An Abundance of Katherines
What I Liked: If you are unfamiliar with John Green's writing, he adds a bit of umph in his books leaving us with several messages which really leaves the readers to digest for themselves. Hassan's character is so awesome, whenever he is in a scene, I was grinning throughout--he is hilarious (even when the situation is bad) and is the ultimate best friend. The character development in this book is great as well. I enjoyed the ending and I thought it ended on a good note. The footnotes were interesting to read and I got a feel for how Colin's mind worked; he was always thinking extensively.
What I Disliked: I'm not going to lie, this book was pretty darn slow until I reached about halfway. Thus, it took me a while to get through since I was putting the book down every chapter. I wish we learned more about the Katherines he dated throughout the book (or more on Katherine XIV at least).
Conclusion: Although this book starts out slow (maybe even boring to some?), don't be discouraged to keep on reading until you reach halfway and from then on you might as well finish it. I think I went into this book having super high expectations because I read Looking for Alaska before this (John Green's debut novel).
Ever wanted to know how long a relationship would last? Who would break up with who? Have a way to figure out if beginning the relationship in the first place is even worth the trouble? Receive all those answers by plugging in a few factors into a mathematical theorem, sounds simple enough to me, and to Colin Singleton. Colin is a new high school graduate, a soon-to-be-ex child prodigy, and this theorem, the theorem that could potentially make him a genius, is the problem he is facing.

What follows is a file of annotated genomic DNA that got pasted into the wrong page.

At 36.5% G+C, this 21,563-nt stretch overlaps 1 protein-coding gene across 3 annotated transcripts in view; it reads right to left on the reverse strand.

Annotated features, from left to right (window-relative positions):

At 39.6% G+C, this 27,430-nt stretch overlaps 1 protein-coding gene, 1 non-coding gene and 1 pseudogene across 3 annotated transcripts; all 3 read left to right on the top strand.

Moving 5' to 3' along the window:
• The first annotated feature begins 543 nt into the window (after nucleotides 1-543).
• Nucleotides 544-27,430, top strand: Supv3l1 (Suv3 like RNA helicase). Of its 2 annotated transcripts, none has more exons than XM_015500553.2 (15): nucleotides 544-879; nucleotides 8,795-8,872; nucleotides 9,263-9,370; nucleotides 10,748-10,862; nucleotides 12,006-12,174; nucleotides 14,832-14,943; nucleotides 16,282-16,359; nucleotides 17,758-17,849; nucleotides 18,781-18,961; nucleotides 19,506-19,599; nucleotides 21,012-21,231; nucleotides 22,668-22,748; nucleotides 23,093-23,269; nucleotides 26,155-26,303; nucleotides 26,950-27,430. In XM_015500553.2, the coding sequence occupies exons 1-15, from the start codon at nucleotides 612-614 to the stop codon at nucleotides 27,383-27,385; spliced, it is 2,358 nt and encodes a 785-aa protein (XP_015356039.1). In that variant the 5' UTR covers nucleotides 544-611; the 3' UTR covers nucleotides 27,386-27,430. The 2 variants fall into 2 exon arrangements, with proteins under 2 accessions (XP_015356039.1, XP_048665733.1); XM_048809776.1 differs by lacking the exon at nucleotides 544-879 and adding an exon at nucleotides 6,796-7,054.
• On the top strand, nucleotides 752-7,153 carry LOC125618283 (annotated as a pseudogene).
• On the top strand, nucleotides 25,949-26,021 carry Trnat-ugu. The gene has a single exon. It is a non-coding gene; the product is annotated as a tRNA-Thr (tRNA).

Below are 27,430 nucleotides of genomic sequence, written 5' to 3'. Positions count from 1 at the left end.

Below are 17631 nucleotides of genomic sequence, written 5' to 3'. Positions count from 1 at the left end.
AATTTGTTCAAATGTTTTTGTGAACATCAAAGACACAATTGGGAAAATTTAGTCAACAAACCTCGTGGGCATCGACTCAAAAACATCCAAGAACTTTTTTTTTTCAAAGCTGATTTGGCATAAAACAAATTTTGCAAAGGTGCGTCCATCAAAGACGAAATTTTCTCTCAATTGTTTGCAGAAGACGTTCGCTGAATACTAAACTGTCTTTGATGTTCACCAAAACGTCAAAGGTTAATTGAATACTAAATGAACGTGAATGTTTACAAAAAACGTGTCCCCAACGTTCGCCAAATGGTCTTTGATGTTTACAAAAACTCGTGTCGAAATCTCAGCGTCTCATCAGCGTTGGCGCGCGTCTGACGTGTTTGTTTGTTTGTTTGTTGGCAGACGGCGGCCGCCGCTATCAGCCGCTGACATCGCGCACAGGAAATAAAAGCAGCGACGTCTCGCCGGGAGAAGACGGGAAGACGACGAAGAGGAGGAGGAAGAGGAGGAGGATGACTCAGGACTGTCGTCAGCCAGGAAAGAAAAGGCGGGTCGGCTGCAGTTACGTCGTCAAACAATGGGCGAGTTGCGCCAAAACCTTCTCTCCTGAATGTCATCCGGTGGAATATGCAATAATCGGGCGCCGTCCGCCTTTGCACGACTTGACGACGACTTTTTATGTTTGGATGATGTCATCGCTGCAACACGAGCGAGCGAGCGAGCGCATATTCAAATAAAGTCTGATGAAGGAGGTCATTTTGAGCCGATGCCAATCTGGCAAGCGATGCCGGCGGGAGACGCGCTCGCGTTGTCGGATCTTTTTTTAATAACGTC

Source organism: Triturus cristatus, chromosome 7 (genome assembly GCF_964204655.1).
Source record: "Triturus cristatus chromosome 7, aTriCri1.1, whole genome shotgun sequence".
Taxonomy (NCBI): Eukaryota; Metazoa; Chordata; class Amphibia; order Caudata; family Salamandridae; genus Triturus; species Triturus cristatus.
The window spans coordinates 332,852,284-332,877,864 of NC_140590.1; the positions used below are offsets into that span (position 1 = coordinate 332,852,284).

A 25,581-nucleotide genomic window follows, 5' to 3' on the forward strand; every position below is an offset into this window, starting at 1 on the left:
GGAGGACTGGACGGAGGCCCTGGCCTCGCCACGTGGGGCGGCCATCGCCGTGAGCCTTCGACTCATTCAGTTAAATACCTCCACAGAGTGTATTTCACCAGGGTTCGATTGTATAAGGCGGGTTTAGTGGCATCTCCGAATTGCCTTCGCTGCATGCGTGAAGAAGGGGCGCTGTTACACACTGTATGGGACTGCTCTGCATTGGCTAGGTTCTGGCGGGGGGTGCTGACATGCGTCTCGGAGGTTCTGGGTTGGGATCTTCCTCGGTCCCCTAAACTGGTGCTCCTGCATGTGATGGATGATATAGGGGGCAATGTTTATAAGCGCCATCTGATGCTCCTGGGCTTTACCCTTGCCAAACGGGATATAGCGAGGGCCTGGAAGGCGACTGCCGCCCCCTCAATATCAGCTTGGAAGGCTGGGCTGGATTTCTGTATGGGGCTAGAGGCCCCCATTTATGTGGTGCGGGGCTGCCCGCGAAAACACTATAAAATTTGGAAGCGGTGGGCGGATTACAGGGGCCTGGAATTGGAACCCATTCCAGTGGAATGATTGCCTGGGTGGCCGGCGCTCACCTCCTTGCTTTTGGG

You see, Colin has a problem. Colin falls in love very easily. That wouldn't be such a bad thing if it wasn't for the fact that all his "loves" have been named Katherine (exactly 19 of them). Each of those Katherines have broken up with him for whatever reason; and after the love of his life (Katherine XIX) leaves him in a terribly bad place he decides to use that to his advantage. He tries to make himself a genius by coming up with the Theorem of Underlying Katherine Predictability, to not only make himself known for something, but to also figure out why all nineteen Katherines have dumped him.
As a distraction, Colin and his best friend Hassan set out on a road trip to nowhere, in The Hearse (Colin's car). Seeing a sign for the grave of the Archduke Franz Ferdinand, the boys head to Gutshot, Tennessee; a small town, where they happen upon Lindsey Lee Wells, a girl who is nothing like any Katherine has been for Colin. She reads celebrity rag magazines, her friends, her boyfriend (also named Colin, aptly dubbed T.O.C. aka The Other Colin), and her wealthy mother Hollis, who offers the boys a place to stay. The palace-sized home on top of the hill being more than just large and full of interesting things, but it's also a shade of pink only rivaled by a bottle of Pepto Bismol.